**Motor Characteristics Using Soft Starters**

Unlike the ac drive, the line current and motor current for a soft starter is always the same. During starting the current varies directly with the magnitude of the applied voltage. The motor torque varies as the square of either the applied voltage or current.

The most critical factor when evaluating a soft starter is the motor torque. Standard motors produce approximately 180 percent of the full load torque at starting. Therefore, a 25 percent reduction in voltage or current will result in the locked rotor torque equal to the full load torque (180%*(.75)2 = 101%). If the motor draws 600 percent of the full load current on starting, then the current in this example will reduce the normal 600 percent starting current to 450 percent of the full load current.

Table 1 below gives more examples of the effects of reducing the voltage or current on a motor’s locked rotor torque. This data is valid for soft start and series impedance starting. They do not apply to other types of reduced voltage starting such as autotransformer and wye-delta starting.

When applying soft starters, the same constraint as electromechanical reduced starters applies. That constraint is “will the motor be able to produce enough torque to get the load started with the current the soft starter is allowing to flow to the motor?”

Soft starters do have an advantage over conventional reduced voltage starting. They are able to adjust voltage, current, and, therefore, torque over a wide range instead of single or a few fixed values. This can be seen in Figure 10. When voltage or current is held to a constant value, the speed-torque curve labeled “Current Limit” is produced. This curve would move up or down depending on the current limit setting. The upper boundary of this adjustment is the “Full Voltage” curve.

The soft starter can also ramp the voltage from an adjustable initial value up to full voltage over an adjustable time frame. This is represented by the “Soft Start” curve. A stepless transition, which is designed to eliminate current/torque transients, is produced by this ramp.

The operating speed of the motor cannot be varied because the soft starter only adjusts the voltage to the motor and not the frequency. The frequency applied to the motor is always the line frequency. Because of this, the acceleration time is more dependent on the load than the ramp time.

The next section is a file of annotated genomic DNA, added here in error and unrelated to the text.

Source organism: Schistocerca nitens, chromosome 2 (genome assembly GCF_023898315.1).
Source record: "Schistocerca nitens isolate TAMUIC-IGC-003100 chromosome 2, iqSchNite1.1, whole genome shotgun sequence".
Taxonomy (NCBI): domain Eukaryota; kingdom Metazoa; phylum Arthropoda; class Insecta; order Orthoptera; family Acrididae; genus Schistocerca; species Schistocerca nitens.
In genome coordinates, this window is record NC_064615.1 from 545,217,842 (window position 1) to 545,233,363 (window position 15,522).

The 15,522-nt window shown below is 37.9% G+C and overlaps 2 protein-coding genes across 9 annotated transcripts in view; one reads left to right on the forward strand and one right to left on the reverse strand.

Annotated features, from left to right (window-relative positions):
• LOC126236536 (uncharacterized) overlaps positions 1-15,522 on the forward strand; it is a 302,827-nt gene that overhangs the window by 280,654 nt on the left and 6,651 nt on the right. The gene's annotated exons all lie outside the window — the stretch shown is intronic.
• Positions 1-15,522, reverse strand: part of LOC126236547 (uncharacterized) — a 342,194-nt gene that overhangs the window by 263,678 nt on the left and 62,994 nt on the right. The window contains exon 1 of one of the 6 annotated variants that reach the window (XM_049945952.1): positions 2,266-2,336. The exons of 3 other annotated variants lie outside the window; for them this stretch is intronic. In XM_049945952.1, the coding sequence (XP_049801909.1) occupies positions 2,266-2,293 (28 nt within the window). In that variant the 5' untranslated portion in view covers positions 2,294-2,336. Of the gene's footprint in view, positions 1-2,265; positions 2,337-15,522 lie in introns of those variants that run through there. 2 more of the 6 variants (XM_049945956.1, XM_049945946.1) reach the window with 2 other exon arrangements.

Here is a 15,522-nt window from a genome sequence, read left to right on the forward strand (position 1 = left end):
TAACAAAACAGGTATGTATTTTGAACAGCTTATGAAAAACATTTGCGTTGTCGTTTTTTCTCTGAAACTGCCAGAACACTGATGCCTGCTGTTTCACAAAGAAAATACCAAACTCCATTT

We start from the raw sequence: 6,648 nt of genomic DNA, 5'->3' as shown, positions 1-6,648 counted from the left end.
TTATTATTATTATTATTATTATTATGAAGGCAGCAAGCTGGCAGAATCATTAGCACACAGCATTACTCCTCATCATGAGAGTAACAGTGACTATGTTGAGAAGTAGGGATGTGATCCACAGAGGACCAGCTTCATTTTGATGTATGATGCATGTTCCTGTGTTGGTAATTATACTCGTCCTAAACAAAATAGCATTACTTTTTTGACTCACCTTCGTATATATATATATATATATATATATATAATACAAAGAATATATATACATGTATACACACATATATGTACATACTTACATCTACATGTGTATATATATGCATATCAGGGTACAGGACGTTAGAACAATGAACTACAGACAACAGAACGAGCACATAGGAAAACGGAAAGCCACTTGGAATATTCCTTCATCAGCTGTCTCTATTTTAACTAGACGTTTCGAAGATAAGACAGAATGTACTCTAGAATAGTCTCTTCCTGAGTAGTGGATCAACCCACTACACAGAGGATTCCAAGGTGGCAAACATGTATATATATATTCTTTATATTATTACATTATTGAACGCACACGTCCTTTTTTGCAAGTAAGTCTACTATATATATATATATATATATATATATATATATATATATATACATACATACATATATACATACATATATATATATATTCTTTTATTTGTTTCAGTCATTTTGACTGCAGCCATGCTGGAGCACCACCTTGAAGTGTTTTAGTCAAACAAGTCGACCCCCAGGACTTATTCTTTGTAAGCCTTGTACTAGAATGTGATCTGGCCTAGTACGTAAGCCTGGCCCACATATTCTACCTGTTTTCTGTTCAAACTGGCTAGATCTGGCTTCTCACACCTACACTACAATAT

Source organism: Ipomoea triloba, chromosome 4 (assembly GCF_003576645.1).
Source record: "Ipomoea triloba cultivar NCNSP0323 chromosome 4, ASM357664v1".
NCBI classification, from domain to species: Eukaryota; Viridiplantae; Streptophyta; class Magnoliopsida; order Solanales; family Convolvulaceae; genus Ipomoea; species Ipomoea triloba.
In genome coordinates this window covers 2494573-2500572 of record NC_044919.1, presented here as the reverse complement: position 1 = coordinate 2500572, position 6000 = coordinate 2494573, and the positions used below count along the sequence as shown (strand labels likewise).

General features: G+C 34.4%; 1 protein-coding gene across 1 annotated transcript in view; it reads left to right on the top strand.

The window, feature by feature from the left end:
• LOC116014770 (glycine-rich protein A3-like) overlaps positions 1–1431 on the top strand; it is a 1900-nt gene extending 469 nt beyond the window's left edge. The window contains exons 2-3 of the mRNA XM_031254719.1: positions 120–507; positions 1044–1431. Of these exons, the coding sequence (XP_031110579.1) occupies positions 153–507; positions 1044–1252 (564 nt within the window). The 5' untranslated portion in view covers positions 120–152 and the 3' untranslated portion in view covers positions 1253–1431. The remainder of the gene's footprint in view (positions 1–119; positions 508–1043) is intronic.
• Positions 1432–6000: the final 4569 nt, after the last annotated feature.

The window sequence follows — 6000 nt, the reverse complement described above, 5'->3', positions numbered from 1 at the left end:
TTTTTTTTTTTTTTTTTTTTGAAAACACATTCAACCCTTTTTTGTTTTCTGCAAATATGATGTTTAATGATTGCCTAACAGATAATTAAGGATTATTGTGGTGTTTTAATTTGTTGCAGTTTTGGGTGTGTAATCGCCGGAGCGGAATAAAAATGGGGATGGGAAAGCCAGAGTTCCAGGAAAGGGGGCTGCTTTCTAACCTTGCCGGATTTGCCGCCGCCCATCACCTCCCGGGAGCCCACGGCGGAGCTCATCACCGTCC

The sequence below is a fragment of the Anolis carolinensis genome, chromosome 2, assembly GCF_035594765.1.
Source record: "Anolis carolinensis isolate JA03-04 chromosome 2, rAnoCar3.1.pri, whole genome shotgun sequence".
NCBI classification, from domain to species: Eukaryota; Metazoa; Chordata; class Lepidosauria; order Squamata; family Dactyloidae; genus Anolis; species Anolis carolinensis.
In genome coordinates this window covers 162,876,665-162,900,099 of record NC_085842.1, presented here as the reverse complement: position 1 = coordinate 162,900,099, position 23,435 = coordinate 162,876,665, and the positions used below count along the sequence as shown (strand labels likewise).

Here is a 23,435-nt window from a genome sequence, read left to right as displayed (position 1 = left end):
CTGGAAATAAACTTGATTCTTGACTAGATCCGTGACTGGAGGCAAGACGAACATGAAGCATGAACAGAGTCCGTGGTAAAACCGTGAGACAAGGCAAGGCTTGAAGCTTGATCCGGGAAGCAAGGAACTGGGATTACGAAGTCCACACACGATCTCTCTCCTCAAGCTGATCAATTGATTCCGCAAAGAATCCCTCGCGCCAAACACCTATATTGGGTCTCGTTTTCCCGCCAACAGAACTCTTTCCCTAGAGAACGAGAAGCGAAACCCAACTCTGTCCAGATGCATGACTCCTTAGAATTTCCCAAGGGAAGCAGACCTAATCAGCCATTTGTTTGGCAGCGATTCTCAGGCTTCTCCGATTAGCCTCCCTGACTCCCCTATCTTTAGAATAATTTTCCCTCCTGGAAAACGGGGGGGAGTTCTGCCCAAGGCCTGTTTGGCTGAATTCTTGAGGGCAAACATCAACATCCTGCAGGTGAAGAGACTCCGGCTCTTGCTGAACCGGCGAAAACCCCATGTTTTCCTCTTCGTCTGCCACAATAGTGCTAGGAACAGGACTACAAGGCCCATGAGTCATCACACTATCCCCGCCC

The most critical factor when evaluating a soft starter is the motor torque. Standard motors produce approximately 180 percent of the full load torque at starting. Therefore, a 25 percent reduction in voltage or current will result in the locked rotor torque equal to the full load torque (180%*(.75)2 = 101%). If the motor draws 600 percent of the full load current on starting, then the current in this example will reduce the normal 600 percent starting current to 450 percent of the full load current.

Table 1 below gives more examples of the effects of reducing the voltage or current on a motor’s locked rotor torque. This data is valid for soft start and series impedance starting. They do not apply to other types of reduced voltage starting such as autotransformer and wye-delta starting.

When applying soft starters, the same constraint as electromechanical reduced starters applies. That constraint is “will the motor be able to produce enough torque to get the load started with the current the soft starter is allowing to flow to the motor?”

Soft starters do have an advantage over conventional reduced voltage starting. They are able to adjust voltage, current, and, therefore, torque over a wide range instead of single or a few fixed values. This can be seen in Figure 10. When voltage or current is held to a constant value, the speed-torque curve labeled “Current Limit” is produced. This curve would move up or down depending on the current limit setting. The upper boundary of this adjustment is the “Full Voltage” curve.

The soft starter can also ramp the voltage from an adjustable initial value up to full voltage over an adjustable time frame. This is represented by the “Soft Start” curve. A stepless transition, which is designed to eliminate current/torque transients, is produced by this ramp.

The operating speed of the motor cannot be varied because the soft starter only adjusts the voltage to the motor and not the frequency. The frequency applied to the motor is always the line frequency. Because of this, the acceleration time is more dependent on the load than the ramp time.

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